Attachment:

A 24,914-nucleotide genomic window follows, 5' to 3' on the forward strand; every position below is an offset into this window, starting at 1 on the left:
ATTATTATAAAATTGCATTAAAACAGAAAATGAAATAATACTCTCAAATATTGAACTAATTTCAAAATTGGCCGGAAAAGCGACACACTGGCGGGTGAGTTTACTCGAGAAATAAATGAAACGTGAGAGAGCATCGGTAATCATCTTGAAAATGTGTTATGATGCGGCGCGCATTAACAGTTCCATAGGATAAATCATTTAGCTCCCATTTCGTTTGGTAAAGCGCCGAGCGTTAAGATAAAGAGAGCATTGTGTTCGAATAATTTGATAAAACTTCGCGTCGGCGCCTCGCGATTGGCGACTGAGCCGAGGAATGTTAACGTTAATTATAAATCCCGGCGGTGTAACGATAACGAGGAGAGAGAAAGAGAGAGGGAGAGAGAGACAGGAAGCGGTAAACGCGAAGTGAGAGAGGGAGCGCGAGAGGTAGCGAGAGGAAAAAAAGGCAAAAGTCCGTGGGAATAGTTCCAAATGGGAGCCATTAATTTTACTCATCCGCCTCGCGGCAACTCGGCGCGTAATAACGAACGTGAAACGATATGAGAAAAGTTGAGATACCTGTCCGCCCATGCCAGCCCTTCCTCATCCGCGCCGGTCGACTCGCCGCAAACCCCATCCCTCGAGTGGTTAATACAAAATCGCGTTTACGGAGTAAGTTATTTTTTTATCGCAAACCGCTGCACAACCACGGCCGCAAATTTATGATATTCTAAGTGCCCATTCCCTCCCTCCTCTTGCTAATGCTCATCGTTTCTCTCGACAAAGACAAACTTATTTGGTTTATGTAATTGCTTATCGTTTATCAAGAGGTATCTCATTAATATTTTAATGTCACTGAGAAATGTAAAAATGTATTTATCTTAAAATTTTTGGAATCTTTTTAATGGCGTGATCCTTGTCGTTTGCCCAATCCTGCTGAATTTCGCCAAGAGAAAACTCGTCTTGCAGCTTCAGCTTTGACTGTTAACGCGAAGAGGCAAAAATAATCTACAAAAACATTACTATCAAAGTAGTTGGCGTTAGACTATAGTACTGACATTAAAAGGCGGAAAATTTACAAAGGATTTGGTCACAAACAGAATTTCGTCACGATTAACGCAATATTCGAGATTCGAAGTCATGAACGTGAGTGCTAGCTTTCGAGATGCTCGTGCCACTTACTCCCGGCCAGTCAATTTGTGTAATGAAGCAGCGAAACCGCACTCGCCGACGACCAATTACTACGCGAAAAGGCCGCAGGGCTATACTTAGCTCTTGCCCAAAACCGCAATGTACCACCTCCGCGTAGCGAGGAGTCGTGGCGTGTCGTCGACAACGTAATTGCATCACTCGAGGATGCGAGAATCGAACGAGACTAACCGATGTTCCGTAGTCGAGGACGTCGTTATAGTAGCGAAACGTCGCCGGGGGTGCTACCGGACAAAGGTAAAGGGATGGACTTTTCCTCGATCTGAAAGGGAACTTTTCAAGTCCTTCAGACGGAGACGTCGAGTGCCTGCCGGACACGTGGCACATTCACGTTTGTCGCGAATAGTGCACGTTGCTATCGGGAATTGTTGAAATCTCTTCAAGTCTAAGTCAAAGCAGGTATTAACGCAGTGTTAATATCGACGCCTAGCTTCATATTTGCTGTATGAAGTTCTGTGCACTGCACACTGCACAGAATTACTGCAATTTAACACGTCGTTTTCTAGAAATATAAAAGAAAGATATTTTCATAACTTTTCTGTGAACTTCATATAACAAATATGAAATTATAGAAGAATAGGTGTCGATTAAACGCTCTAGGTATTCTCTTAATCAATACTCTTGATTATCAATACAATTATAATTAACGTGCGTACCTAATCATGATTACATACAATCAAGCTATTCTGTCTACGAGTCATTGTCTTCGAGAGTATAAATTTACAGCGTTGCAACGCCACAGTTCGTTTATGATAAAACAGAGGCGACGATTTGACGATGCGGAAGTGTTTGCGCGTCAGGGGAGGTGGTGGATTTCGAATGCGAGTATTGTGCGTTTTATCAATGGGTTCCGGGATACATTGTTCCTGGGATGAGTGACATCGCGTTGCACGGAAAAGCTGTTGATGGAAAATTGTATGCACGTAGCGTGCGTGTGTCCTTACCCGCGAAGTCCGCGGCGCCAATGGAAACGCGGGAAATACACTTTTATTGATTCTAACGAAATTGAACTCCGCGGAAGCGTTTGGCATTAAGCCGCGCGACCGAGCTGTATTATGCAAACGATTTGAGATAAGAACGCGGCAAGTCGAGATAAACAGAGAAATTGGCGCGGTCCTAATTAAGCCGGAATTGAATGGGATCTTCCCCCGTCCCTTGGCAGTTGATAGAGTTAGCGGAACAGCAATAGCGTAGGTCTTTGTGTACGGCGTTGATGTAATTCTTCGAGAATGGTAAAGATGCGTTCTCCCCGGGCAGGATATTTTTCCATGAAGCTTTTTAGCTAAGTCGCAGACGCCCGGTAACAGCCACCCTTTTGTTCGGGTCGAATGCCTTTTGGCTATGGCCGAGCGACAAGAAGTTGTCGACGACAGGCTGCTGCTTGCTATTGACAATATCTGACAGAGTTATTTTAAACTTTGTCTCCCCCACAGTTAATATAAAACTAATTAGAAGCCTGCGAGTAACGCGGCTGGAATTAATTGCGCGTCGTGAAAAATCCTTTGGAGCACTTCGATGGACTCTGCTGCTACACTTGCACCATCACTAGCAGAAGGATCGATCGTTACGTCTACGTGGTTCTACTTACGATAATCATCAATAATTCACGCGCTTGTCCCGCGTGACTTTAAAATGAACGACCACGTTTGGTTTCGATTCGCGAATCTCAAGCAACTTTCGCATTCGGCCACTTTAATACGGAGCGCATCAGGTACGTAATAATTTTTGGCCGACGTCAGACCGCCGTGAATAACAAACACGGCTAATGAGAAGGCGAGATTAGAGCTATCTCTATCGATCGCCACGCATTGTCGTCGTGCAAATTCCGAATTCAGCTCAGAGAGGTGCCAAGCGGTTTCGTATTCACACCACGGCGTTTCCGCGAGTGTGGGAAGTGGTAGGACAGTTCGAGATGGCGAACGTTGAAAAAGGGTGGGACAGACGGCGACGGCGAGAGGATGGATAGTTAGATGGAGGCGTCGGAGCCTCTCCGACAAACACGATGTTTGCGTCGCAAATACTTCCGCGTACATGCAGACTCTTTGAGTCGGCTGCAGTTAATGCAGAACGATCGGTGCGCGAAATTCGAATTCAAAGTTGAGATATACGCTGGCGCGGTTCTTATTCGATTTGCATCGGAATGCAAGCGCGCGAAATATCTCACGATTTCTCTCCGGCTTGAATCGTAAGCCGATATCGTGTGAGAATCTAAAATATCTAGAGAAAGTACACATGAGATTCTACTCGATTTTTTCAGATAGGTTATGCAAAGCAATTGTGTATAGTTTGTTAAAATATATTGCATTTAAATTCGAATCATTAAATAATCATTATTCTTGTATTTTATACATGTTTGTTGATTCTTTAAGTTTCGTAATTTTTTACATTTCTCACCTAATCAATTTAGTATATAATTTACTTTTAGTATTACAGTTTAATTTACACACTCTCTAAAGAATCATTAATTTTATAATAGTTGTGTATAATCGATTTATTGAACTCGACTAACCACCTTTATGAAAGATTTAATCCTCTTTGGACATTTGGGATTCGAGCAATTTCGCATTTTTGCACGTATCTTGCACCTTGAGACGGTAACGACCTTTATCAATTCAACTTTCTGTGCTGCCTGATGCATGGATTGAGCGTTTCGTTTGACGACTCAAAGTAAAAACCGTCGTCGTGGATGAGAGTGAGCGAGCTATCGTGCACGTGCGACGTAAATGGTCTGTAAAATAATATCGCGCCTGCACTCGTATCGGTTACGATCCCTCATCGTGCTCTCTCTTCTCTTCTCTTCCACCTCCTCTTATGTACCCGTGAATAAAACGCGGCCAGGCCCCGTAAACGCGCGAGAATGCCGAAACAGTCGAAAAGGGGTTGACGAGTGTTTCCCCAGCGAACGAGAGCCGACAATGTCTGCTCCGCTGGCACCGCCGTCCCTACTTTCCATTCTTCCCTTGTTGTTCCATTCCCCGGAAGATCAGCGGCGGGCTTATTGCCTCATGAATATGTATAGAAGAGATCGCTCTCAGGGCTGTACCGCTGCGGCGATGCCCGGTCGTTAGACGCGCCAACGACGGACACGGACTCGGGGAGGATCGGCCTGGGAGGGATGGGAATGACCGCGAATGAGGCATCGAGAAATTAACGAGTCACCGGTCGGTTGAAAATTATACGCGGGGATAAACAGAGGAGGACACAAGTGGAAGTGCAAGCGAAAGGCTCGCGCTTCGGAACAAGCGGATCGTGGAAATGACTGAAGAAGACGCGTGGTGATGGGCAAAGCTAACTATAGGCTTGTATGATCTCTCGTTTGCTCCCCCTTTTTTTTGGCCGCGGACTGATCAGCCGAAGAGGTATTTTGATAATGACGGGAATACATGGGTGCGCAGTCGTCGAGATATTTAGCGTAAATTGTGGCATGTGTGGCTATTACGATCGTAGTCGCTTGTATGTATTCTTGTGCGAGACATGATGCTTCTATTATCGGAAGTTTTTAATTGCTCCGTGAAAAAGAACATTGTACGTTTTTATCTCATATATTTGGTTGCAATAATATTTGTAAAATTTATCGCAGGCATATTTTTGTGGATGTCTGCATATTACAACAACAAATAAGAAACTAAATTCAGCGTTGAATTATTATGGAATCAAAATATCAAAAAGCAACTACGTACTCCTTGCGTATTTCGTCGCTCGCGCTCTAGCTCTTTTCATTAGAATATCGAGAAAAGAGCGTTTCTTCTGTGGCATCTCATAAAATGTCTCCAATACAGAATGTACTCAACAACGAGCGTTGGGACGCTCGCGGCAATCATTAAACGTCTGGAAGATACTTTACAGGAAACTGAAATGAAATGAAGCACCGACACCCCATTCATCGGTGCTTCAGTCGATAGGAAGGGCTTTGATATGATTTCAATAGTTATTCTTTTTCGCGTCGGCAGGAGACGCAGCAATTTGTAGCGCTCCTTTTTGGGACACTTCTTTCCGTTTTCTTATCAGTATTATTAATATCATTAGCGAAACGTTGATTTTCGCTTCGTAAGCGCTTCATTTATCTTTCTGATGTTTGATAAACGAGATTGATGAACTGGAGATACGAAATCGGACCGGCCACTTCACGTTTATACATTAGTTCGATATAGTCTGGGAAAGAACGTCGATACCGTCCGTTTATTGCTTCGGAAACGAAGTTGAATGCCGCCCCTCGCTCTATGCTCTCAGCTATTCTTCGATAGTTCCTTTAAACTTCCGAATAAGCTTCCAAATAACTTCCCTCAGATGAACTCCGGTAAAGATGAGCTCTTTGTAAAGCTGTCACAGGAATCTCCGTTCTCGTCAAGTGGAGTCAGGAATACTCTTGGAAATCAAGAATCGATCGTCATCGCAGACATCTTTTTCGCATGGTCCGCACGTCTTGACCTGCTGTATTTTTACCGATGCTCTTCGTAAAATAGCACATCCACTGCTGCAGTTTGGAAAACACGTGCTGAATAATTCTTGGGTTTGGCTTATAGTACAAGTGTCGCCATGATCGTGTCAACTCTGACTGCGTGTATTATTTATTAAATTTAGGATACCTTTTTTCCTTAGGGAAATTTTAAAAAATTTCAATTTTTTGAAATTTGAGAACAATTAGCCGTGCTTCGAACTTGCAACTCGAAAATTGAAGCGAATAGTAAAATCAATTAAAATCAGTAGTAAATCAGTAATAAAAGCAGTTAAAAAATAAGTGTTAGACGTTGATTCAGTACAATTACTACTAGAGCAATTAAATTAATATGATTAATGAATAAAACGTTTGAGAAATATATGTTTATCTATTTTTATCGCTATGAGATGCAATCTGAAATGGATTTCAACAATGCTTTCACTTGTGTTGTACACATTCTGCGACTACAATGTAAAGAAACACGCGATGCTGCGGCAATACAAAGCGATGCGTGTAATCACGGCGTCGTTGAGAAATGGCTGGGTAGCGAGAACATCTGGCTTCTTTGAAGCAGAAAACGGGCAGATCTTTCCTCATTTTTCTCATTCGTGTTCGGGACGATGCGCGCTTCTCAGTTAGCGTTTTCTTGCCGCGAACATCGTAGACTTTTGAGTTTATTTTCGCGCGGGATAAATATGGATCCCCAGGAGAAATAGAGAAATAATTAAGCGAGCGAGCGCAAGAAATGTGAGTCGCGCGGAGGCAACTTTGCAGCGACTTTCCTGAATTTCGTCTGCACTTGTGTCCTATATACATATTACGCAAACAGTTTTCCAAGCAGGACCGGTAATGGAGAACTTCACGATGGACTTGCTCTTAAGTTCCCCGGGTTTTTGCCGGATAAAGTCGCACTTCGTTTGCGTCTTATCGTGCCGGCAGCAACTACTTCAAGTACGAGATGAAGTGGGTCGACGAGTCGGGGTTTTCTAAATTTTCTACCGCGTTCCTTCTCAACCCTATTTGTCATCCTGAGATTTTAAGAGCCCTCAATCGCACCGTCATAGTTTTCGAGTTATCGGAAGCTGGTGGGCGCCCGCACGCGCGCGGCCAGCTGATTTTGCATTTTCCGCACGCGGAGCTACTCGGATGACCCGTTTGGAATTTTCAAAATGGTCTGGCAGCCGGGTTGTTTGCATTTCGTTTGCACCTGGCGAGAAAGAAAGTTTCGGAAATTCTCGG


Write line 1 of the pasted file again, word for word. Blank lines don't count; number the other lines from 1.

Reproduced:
A 24,914-nucleotide genomic window follows, 5' to 3' on the forward strand; every position below is an offset into this window, starting at 1 on the left: